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Bacon Bits

Bacon Bits is a compendium of bacon tips

In the beginning there was meat...

Bacon began as a simple way to preserve fresh pork before humans invented refrigeration. Bacon itself dates back to over 1500 BC.

For more history of bacon visit Bacon History - Wikia writeup

Want to cook the perfect slice?

I've found there are two tried and true methods to cooking the perfect slice of bacon.

Bake your Bacon.

Everyones oven is different. Some people use micrwave convection ovens. Some folks have big stovetops. Hell, I've even done it in a dutch oven... Circumstances vary, so experiment until you find what works best for you.
  • Place your bacon flat in a glass casserole dish, evenly. Try not to overlap the bacon, unless you're making a bacon weave. If you are making a bacon weave use thinner cuts (like 18/22).
  • Place trey of bacon in a cold oven and set the temperature to 400 degrees (fahrenheit)
  • Check at 20 minutes, let cook longer if you want a desired crispiness. Some prefer their bacon meaty, some like it crispy.
  • If you're dealing with larger cuts of bacon you may want to consider baking it longer at a lower temperature.
  • In a preheated 350 degree oven for about 30 minutes (or 35 minutes if you have really thick bacon)
    • Use a wire rack if you prefer, preferably over a dish to catch the drippings.
    • Alternatively let it simmer in its own drippings without a wire rack.
  • Baked bacon is a method employed by many restaurants in preperation for "rush hour" breakfast traffic.
  • When you bake your bacon it comes out flat and evenly cooked every time.
  • Drain off the drippings to be reused for cooking later!

My preferred method is with a two inch deep glass baking dish. After the bacon is removed you're left with a dish of bacon drippings which can be reused as an ingredient in meals later. Let it cool a little and pour the bacon drippings into a glass mason jar and stick it in your fridge.

Bacon Drippings are a great substitute for cooking oils or even butter. It adds a slight smokey flavor to any dish.

How do I prevent frying pan splatter?
Bake your bacon... Or use one of these.

What's the difference between cured and uncured bacon?
Bacon by definition is cured meat from a pig. Uncured bacon is referred to as "Green Bacon".

How do you cure your own bacon?
The first step in curing your own is simple and requires the pork belly to be soaked in a brine for 3 days, turning over every 24 hours.

The second step is to dry your meat. About a half hour to an hour on each side should be sufficient.

The final step is to cold-smoke your meat six to eight hours, don't allow the temperature to go above 80 degrees.

What are the types and grades of bacon?
Bacon is usually smoked with a hard wood of some kind and is often available in either a slab or sliced form.

Slab Bacon is a smoked pork belly that has not been sliced. Some charcuteries will offer it with the rind on (Regular Slab) or the rind off (Derind Slab). Slab bacon allows a purchaser to save some cost and slice the product to his or her desired thickness.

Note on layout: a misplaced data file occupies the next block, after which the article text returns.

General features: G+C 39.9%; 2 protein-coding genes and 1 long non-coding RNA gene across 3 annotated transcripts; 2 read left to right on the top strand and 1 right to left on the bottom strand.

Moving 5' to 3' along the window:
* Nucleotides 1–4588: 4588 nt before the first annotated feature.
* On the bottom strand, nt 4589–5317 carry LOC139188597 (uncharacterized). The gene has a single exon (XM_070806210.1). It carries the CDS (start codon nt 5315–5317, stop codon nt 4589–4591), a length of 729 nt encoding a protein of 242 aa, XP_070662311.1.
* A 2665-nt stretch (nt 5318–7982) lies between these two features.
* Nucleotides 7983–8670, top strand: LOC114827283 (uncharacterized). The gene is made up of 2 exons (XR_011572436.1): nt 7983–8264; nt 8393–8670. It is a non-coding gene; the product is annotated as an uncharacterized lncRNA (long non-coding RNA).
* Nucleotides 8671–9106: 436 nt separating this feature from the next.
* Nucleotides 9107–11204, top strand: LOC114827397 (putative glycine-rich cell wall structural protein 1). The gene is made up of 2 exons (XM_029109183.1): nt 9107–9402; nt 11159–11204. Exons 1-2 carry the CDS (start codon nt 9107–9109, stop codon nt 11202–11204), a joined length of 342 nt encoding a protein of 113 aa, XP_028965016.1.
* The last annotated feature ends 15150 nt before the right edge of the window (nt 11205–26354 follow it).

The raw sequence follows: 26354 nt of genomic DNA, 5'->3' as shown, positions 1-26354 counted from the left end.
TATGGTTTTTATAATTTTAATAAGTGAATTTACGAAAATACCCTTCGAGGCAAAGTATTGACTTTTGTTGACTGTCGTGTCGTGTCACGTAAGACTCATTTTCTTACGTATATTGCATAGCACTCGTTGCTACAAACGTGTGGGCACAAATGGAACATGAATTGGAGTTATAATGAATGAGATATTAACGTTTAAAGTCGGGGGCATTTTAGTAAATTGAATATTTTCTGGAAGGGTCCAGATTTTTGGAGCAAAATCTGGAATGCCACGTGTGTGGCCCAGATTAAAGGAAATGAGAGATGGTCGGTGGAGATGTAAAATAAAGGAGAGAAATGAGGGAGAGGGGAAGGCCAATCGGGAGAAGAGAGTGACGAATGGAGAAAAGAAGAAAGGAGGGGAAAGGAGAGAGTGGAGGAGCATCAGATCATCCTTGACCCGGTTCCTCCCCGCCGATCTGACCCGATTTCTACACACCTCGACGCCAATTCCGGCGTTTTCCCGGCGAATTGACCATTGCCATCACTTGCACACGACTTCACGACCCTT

Sliced Bacon Sliced bacon comes in a variety of thicknesses.

  • Thick-Sliced Bacon - Slices are about 1/4 of an inch thick. One pound (16 ounces) typically yields 12 to 16 slices. Many artisan or cottage-style industry bacons are thick sliced.
  • Regular-Sliced Bacon - Regular sliced bacon is usually about 1/16th of an inch thickness. One pound typically yields 18 to 22 slices of bacon.
  • Thin-Sliced Bacon - Usually 1/32nd of an inch in thickness, is commonly used in fast food or other places where cost and time is a factor. Thin sliced bacon typically yields 35 to 40 slices per pound.

Bacon comes in various regional styles and varies greatly:
Pancetta from Italy and Ventreche from France are also cured pork belly bacon products, but they're not smoked. They are often sold in unsliced rounds. You can unroll these rounds and cube the bacon to make what the French call "lardons". Lardons can be thought of as bacon croutons and are wonderful in salads (as in the classic Salad Lyonnaise), in casseroles, and as a decadent addition to Mac 'n' Cheese. Irish Bacon, or "Back Bacon", comes from the loin of the pig, not the belly. It is not as fat-rich as belly bacon, but it is still brined and thinly sliced for frying as traditional Bacon. Canadian Bacon is another Back Bacon, also produced from the loin of the pig. Similar in style to Irish Back Bacon, Canadian Bacon is famous for being the key ingredient in McDonald's Egg McMuffin. Traditional American Bacon is usually pre-sliced or in its original form as Slab Bacon. There are a variety of smoke flavors available, including Maple, Hickory and Applewood. Bacon is usually sold in cured form. Some manufacturers add artificial smoke flavor intead of actually smoking their bacon. That's not real bacon.

A "Rasher" of bacon is a single slice. A baconholic can never stop at just one piece though...